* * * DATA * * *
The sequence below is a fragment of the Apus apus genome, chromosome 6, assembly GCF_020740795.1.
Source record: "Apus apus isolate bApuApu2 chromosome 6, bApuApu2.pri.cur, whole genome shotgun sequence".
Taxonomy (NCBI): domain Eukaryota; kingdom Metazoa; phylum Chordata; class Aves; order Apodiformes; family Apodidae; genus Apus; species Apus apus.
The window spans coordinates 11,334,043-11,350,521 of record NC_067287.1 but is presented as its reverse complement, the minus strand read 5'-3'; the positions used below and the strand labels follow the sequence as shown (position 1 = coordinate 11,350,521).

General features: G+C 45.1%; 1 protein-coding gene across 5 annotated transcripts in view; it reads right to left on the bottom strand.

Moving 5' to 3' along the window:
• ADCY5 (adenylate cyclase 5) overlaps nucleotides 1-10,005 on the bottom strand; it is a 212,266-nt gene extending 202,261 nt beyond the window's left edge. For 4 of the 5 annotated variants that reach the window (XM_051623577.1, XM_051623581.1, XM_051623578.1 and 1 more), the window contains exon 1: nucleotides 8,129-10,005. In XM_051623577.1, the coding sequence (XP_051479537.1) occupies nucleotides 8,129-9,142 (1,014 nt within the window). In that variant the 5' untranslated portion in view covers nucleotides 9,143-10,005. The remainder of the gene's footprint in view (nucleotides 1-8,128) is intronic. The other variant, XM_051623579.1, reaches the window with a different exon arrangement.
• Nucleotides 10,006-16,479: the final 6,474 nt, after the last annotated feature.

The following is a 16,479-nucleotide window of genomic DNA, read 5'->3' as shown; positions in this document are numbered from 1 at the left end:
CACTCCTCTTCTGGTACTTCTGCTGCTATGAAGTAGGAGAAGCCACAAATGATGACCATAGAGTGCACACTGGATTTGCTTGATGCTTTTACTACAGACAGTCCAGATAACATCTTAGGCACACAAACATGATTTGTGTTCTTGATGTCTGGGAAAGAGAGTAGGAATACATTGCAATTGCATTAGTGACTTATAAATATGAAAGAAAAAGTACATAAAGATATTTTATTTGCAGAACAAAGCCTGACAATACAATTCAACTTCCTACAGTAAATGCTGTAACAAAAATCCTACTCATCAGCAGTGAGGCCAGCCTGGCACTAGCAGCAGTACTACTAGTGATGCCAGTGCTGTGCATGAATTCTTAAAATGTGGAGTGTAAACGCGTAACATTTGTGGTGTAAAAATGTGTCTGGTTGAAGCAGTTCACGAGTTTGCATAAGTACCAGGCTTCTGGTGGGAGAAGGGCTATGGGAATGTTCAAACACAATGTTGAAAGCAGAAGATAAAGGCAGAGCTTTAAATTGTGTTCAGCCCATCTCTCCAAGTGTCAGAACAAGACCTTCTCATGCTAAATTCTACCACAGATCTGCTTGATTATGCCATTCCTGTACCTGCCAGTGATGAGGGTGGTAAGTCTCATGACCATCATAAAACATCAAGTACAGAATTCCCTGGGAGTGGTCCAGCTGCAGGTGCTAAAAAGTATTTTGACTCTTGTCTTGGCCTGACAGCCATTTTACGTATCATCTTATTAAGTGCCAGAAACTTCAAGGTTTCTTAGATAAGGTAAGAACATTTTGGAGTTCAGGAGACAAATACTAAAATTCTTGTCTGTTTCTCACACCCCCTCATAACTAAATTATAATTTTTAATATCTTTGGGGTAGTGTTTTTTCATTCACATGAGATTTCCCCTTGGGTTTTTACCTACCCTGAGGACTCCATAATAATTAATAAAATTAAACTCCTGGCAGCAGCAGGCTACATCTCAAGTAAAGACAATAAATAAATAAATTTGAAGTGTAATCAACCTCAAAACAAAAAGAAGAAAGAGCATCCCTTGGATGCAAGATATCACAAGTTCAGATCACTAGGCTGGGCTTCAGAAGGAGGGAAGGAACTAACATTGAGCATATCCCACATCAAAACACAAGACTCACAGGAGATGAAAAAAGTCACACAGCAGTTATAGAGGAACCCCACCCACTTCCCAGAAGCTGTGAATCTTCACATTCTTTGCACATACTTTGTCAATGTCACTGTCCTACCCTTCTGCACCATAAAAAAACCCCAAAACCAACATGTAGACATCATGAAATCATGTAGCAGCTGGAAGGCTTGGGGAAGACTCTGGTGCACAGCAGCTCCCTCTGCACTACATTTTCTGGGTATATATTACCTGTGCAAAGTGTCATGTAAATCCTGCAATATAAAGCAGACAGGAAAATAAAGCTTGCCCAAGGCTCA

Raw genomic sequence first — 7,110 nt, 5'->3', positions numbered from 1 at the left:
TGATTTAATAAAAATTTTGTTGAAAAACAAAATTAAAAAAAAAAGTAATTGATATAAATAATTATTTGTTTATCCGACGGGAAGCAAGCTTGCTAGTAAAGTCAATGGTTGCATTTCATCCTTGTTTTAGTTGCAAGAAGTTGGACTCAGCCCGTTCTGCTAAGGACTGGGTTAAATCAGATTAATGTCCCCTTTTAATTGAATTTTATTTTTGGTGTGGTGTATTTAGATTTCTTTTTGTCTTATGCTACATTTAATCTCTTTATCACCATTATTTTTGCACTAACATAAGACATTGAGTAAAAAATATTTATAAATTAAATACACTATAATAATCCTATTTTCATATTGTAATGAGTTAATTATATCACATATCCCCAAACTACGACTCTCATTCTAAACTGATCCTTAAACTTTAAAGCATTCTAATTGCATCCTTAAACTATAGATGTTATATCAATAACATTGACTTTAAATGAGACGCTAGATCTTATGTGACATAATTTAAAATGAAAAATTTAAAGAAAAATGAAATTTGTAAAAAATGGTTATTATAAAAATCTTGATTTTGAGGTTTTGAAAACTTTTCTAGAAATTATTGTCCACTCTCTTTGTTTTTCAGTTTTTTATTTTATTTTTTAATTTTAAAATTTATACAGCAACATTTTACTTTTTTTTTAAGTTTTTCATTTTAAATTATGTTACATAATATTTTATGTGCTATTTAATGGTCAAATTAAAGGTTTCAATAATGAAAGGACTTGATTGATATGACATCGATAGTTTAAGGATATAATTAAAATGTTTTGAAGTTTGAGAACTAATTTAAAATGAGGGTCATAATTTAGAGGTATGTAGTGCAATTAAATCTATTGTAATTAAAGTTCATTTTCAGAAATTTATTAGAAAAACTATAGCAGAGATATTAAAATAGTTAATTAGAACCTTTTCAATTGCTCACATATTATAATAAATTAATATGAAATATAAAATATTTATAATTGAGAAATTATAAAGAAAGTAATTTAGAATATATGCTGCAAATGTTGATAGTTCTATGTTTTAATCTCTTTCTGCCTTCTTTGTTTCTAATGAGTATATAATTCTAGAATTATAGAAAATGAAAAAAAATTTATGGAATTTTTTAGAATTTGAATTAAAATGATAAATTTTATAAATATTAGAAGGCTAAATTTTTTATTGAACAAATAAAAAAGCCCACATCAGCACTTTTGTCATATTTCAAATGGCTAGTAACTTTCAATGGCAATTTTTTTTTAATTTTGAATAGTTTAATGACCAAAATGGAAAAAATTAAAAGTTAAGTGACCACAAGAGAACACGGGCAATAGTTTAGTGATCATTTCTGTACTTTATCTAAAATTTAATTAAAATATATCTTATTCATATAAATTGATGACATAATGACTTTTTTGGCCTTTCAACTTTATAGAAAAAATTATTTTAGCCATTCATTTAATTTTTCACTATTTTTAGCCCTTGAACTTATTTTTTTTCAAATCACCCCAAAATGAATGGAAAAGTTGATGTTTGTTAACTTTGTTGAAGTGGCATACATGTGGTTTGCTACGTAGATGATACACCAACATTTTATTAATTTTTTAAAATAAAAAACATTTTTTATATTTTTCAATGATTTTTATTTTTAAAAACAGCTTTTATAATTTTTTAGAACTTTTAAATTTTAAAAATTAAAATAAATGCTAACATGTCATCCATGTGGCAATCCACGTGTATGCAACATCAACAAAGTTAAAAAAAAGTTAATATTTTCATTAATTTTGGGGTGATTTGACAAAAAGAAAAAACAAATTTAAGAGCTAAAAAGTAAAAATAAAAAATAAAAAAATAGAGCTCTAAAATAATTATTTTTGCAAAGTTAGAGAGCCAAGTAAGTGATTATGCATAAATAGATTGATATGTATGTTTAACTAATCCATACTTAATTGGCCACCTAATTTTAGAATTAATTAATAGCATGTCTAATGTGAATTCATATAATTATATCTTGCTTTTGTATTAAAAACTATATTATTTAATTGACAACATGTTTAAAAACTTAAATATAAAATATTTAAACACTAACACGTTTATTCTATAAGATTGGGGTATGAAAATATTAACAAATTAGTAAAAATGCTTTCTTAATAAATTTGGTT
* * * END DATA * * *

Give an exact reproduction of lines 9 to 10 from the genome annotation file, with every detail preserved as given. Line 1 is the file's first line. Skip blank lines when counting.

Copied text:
The following is a 16,479-nucleotide window of genomic DNA, read 5'->3' as shown; positions in this document are numbered from 1 at the left end:
CACTCCTCTTCTGGTACTTCTGCTGCTATGAAGTAGGAGAAGCCACAAATGATGACCATAGAGTGCACACTGGATTTGCTTGATGCTTTTACTACAGACAGTCCAGATAACATCTTAGGCACACAAACATGATTTGTGTTCTTGATGTCTGGGAAAGAGAGTAGGAATACATTGCAATTGCATTAGTGACTTATAAATATGAAAGAAAAAGTACATAAAGATATTTTATTTGCAGAACAAAGCCTGACAATACAATTCAACTTCCTACAGTAAATGCTGTAACAAAAATCCTACTCATCAGCAGTGAGGCCAGCCTGGCACTAGCAGCAGTACTACTAGTGATGCCAGTGCTGTGCATGAATTCTTAAAATGTGGAGTGTAAACGCGTAACATTTGTGGTGTAAAAATGTGTCTGGTTGAAGCAGTTCACGAGTTTGCATAAGTACCAGGCTTCTGGTGGGAGAAGGGCTATGGGAATGTTCAAACACAATGTTGAAAGCAGAAGATAAAGGCAGAGCTTTAAATTGTGTTCAGCCCATCTCTCCAAGTGTCAGAACAAGACCTTCTCATGCTAAATTCTACCACAGATCTGCTTGATTATGCCATTCCTGTACCTGCCAGTGATGAGGGTGGTAAGTCTCATGACCATCATAAAACATCAAGTACAGAATTCCCTGGGAGTGGTCCAGCTGCAGGTGCTAAAAAGTATTTTGACTCTTGTCTTGGCCTGACAGCCATTTTACGTATCATCTTATTAAGTGCCAGAAACTTCAAGGTTTCTTAGATAAGGTAAGAACATTTTGGAGTTCAGGAGACAAATACTAAAATTCTTGTCTGTTTCTCACACCCCCTCATAACTAAATTATAATTTTTAATATCTTTGGGGTAGTGTTTTTTCATTCACATGAGATTTCCCCTTGGGTTTTTACCTACCCTGAGGACTCCATAATAATTAATAAAATTAAACTCCTGGCAGCAGCAGGCTACATCTCAAGTAAAGACAATAAATAAATAAATTTGAAGTGTAATCAACCTCAAAACAAAAAGAAGAAAGAGCATCCCTTGGATGCAAGATATCACAAGTTCAGATCACTAGGCTGGGCTTCAGAAGGAGGGAAGGAACTAACATTGAGCATATCCCACATCAAAACACAAGACTCACAGGAGATGAAAAAAGTCACACAGCAGTTATAGAGGAACCCCACCCACTTCCCAGAAGCTGTGAATCTTCACATTCTTTGCACATACTTTGTCAATGTCACTGTCCTACCCTTCTGCACCATAAAAAAACCCCAAAACCAACATGTAGACATCATGAAATCATGTAGCAGCTGGAAGGCTTGGGGAAGACTCTGGTGCACAGCAGCTCCCTCTGCACTACATTTTCTGGGTATATATTACCTGTGCAAAGTGTCATGTAAATCCTGCAATATAAAGCAGACAGGAAAATAAAGCTTGCCCAAGGCTCA